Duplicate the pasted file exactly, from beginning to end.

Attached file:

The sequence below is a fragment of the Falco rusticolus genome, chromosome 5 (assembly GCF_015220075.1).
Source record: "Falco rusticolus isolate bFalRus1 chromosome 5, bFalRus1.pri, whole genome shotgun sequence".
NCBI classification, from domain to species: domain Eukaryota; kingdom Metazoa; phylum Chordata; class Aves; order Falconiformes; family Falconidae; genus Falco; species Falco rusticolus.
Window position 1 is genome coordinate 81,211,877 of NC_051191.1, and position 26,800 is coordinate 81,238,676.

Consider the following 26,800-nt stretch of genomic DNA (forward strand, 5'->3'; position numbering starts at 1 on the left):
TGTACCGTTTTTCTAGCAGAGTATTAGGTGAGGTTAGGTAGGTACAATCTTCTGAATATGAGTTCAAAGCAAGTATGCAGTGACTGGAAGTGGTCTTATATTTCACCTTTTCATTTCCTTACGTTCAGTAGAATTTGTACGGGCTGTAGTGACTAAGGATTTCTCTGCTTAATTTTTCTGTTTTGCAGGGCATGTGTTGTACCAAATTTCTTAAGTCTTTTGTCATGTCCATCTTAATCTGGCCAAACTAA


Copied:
The sequence below is a fragment of the Falco rusticolus genome, chromosome 5 (assembly GCF_015220075.1).
Source record: "Falco rusticolus isolate bFalRus1 chromosome 5, bFalRus1.pri, whole genome shotgun sequence".
NCBI classification, from domain to species: domain Eukaryota; kingdom Metazoa; phylum Chordata; class Aves; order Falconiformes; family Falconidae; genus Falco; species Falco rusticolus.
Window position 1 is genome coordinate 81,211,877 of NC_051191.1, and position 26,800 is coordinate 81,238,676.

Consider the following 26,800-nt stretch of genomic DNA (forward strand, 5'->3'; position numbering starts at 1 on the left):
TGTACCGTTTTTCTAGCAGAGTATTAGGTGAGGTTAGGTAGGTACAATCTTCTGAATATGAGTTCAAAGCAAGTATGCAGTGACTGGAAGTGGTCTTATATTTCACCTTTTCATTTCCTTACGTTCAGTAGAATTTGTACGGGCTGTAGTGACTAAGGATTTCTCTGCTTAATTTTTCTGTTTTGCAGGGCATGTGTTGTACCAAATTTCTTAAGTCTTTTGTCATGTCCATCTTAATCTGGCCAAACTAA